Node Selection, Synchronization and Power Allocation in Cooperative Wireless Networks
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Additionally, the limited network resources in wireless environments can lead rational network nodes to be selfish and aim at maximizing their own benefits. Therefore, assuming fully cooperative behaviors such as unconditionally sharing of one's resources to relay for other nodes is unjustified. On the other hand, a particular network node may try to utilize resources from other nodes and also share its own resources so as to improve its own performance, which in turn may prompt other nodes to behave similarly and thus promote cooperation.
This dissertation aims to answer the following three questions: ``How can bandwidth-efficient multinode cooperative communications be achieved?'', ``How can optimal power allocation be achieved in a distributed fashion?'', and finally, ``How can network nodes dynamically interact with each other so as to promote cooperation?''. In turn, this dissertation focuses on three main problems of cooperation in ad-hoc wireless networks: (i) optimal node selection in network-coded cooperative communications, (ii) auction-based distributed power allocation in single- and multi-relay cooperative networks, and finally (iii) coalitional game-theoretic analysis and modeling of the dynamic interactions among the network nodes and their coalition formations.
Bi-directional relay networks are first studied in a scenario where two source nodes are communicating with each other via a set of intermediate relay nodes. The symbol error rate performance and achievable cooperative diversity orders are studied. Additionally, the effect of timing synchronization errors on the symbol error rate performance is investigated. Moreover, a sum-of-rates maximizing optimal power allocation is proposed. Relay selection is also proposed to improve the total achievable rate and mitigate the effect of timing synchronization errors.
Multinode cooperative communications are then studied through the novel concept of many-to-many space-time network coding. The symbol error rate performance under perfect and imperfect timing synchronization and channel state information is theoretically analyzed and the optimal power allocation that maximizes the total network rate is derived. Optimal node selection is also proposed to fully exploit cooperative diversity and mitigate timing offsets and channel estimation errors.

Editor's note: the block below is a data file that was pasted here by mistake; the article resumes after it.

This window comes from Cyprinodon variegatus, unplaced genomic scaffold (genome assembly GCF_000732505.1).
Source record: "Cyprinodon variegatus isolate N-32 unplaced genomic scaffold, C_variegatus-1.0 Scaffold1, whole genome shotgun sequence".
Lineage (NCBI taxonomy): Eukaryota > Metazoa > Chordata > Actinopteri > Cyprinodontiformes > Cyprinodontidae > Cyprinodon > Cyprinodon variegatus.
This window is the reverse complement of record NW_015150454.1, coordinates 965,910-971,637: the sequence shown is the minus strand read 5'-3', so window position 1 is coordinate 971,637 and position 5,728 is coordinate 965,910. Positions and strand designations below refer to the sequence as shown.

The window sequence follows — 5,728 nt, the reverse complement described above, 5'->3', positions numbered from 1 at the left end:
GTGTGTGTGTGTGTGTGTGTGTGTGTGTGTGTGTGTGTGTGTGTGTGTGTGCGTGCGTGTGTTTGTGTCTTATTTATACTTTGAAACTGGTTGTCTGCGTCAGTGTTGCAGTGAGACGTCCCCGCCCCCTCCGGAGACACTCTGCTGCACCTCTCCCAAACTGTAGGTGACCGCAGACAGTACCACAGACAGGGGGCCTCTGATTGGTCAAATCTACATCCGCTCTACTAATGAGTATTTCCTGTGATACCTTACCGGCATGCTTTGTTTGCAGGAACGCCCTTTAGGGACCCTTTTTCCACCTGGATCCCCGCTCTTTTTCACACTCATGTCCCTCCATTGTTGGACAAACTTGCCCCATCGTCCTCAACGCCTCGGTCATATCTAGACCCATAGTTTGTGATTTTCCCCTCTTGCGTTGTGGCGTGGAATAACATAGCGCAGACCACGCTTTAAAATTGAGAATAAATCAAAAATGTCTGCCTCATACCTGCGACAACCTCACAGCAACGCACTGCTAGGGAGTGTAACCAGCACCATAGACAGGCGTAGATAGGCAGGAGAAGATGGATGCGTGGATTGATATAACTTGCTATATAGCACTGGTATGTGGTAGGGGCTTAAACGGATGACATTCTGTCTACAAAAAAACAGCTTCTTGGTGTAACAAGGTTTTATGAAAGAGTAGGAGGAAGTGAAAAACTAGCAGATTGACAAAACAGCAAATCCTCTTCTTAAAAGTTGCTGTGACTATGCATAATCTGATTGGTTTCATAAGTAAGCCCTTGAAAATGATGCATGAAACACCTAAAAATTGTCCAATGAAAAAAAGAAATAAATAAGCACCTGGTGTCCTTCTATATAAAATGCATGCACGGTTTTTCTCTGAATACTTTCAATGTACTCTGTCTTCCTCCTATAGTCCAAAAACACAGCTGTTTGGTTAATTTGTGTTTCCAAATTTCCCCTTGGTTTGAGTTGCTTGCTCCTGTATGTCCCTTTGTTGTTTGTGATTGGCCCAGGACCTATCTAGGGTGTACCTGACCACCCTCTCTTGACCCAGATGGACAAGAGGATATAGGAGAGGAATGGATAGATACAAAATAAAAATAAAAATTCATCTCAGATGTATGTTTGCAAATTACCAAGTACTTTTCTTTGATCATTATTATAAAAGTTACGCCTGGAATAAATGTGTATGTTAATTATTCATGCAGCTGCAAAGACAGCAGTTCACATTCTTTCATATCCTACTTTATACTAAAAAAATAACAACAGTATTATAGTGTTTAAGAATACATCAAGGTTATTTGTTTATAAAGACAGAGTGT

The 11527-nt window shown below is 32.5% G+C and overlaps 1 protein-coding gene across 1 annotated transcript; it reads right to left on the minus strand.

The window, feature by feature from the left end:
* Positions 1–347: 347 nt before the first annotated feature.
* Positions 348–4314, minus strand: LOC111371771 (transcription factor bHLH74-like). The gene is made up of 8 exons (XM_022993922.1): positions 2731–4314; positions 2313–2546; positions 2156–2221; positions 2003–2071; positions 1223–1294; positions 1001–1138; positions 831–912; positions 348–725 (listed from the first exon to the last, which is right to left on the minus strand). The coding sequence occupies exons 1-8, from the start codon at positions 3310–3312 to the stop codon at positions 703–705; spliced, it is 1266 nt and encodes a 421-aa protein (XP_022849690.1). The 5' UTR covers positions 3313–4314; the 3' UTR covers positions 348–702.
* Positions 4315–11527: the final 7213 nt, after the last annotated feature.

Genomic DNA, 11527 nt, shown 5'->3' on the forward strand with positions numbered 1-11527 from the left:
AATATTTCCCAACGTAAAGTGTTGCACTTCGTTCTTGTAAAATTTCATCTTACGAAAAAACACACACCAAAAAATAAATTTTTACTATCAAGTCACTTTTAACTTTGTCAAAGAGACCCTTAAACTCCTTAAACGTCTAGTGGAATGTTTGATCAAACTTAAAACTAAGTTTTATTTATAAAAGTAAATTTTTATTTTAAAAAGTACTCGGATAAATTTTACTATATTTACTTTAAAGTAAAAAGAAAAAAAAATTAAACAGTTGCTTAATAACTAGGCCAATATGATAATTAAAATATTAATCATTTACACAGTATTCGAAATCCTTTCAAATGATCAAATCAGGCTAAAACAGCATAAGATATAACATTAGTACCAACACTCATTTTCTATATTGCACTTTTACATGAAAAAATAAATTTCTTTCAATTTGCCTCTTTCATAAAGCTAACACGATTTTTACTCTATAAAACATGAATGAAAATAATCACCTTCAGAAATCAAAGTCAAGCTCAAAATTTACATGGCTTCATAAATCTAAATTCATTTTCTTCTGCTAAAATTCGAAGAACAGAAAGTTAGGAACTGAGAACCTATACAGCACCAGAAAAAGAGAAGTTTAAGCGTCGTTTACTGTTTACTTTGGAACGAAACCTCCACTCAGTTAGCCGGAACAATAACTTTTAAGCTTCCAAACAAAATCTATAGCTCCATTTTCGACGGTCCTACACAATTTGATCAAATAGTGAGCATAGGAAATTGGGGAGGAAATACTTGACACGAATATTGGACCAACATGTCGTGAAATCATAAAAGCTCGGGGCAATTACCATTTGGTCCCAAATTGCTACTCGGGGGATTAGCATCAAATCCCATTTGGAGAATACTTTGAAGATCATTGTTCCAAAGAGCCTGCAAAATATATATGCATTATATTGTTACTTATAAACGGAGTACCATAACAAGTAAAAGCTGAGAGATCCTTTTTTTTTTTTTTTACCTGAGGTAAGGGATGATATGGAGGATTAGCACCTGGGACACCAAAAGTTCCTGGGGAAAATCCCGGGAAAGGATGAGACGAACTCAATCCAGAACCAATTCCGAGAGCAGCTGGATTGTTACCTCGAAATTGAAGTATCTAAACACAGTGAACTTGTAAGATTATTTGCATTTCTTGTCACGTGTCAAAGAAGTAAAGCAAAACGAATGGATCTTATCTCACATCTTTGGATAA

Further, this dissertation investigates distributed power allocation for single-relay cooperative networks. The distributed power allocation algorithm is conceived as an ascending-clock auction where multiple source nodes submit their power demands based on an announced relay price and are efficiently allocated cooperative transmit power. It is analytically and numerically shown that the proposed ascending-clock auction-based distributed algorithm leads to efficient power allocation, enforces truth-telling, and maximizes the social welfare.
A distributed ascending-clock auction-based power allocation algorithm is also proposed for multi-relay cooperative networks. The proposed algorithm is shown to converge to the unique Walrasian Equilibrium allocation which maximizes the social welfare when source nodes truthfully report their cooperative power demands. The proposed algorithm achieves the same performance as could be achieved by centralized control while eliminating the need for complete channel state information and signaling overheads.
Finally, the last part of the dissertation studies altruistic coalition formation and stability in cooperative wireless networks. Specifically, the aim is to study the interaction between network nodes and design a distributed coalition formation algorithm so as to promote cooperation while accounting for cooperation costs. This involves an analysis of coalitions' merge-and-split processes as well as the impact of different cooperative power allocation criteria and mobility on coalition formation and stability. A comparison with centralized power allocation and coalition formation is also considered, where the proposed distributed algorithm is shown to provide reasonable tradeoff between network sum-rate and computational complexity.
- Doctoral Dissertations